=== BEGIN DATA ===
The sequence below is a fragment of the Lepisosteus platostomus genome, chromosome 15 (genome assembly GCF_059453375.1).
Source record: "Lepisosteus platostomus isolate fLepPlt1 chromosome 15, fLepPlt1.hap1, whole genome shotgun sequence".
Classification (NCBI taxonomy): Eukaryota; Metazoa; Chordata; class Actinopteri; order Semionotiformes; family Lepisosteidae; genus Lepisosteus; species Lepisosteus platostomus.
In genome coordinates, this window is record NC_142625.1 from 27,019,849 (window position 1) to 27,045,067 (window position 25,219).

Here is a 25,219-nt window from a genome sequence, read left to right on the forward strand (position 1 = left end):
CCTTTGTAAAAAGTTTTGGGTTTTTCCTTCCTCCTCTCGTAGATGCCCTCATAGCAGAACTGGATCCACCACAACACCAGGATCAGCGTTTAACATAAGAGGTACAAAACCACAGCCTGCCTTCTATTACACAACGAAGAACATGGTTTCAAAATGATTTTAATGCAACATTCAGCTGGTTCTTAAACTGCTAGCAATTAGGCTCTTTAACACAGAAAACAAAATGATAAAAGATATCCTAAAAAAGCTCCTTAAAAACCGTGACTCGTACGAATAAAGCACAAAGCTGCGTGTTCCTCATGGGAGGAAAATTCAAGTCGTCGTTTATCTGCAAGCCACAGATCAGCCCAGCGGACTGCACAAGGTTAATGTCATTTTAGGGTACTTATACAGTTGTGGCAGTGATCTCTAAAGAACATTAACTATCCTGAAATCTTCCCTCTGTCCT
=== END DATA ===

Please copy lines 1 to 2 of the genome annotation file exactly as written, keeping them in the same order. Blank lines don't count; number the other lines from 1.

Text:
The sequence below is a fragment of the Lepisosteus platostomus genome, chromosome 15 (genome assembly GCF_059453375.1).
Source record: "Lepisosteus platostomus isolate fLepPlt1 chromosome 15, fLepPlt1.hap1, whole genome shotgun sequence".